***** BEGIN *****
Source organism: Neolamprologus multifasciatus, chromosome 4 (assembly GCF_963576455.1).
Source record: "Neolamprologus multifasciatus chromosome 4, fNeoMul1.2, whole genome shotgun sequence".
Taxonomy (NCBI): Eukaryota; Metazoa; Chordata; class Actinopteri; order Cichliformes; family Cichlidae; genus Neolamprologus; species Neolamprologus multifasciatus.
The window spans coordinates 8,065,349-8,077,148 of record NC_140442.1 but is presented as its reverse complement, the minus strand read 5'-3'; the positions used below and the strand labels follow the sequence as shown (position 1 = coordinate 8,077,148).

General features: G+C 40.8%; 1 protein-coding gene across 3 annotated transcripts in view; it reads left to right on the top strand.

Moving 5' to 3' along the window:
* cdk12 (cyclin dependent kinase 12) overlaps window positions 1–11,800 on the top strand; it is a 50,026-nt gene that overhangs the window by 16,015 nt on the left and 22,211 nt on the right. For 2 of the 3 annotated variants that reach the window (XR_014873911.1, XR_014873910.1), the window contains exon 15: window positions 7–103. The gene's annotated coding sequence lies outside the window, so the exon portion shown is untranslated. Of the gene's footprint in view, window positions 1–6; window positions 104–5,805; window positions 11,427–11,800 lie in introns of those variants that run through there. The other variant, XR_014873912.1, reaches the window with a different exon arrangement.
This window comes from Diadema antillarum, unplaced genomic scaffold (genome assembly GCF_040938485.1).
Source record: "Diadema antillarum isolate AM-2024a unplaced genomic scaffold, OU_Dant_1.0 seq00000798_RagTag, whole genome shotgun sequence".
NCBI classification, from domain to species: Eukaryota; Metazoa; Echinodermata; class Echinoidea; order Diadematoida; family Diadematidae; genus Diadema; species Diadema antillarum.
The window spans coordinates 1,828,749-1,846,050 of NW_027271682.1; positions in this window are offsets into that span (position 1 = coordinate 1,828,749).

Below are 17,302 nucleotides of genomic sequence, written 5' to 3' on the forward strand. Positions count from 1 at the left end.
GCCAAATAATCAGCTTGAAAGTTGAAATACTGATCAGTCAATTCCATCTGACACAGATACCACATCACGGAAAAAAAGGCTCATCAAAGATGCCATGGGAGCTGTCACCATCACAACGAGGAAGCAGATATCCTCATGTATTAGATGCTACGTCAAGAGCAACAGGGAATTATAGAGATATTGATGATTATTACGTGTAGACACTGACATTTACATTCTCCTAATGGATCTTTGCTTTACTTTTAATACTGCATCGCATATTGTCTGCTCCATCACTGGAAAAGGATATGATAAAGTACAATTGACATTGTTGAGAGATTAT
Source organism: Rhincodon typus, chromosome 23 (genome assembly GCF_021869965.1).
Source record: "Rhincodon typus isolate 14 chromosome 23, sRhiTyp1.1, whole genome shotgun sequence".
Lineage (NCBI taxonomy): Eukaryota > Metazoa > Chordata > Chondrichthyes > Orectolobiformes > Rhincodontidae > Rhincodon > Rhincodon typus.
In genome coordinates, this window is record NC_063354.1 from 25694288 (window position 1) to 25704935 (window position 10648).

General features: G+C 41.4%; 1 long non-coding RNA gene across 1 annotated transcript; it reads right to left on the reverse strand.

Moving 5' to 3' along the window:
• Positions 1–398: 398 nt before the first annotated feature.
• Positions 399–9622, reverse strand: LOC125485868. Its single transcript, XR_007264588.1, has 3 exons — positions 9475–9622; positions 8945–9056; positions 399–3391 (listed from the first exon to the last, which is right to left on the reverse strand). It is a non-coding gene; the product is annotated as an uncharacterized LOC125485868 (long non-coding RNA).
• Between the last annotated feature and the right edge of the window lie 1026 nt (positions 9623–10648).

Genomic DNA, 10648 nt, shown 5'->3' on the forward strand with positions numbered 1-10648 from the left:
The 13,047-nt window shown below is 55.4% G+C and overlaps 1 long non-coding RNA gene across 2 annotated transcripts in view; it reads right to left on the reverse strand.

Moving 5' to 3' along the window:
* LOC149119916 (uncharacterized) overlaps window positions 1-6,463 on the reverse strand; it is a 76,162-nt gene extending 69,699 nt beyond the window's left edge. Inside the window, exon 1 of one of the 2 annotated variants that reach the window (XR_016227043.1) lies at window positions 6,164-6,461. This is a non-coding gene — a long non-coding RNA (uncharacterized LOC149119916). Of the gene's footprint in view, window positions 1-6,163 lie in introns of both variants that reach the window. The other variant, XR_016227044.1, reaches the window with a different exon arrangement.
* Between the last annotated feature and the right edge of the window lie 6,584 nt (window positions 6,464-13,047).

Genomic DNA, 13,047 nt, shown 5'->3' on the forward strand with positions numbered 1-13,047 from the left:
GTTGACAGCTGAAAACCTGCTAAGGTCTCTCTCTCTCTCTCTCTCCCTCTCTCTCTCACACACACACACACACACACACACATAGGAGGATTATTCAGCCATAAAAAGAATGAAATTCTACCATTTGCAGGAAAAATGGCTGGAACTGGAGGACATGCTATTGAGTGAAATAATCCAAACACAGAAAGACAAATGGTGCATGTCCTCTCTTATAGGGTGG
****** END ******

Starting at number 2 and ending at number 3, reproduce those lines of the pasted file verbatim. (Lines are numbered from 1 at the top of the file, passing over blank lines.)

Source record: "Neolamprologus multifasciatus chromosome 4, fNeoMul1.2, whole genome shotgun sequence".
Taxonomy (NCBI): Eukaryota; Metazoa; Chordata; class Actinopteri; order Cichliformes; family Cichlidae; genus Neolamprologus; species Neolamprologus multifasciatus.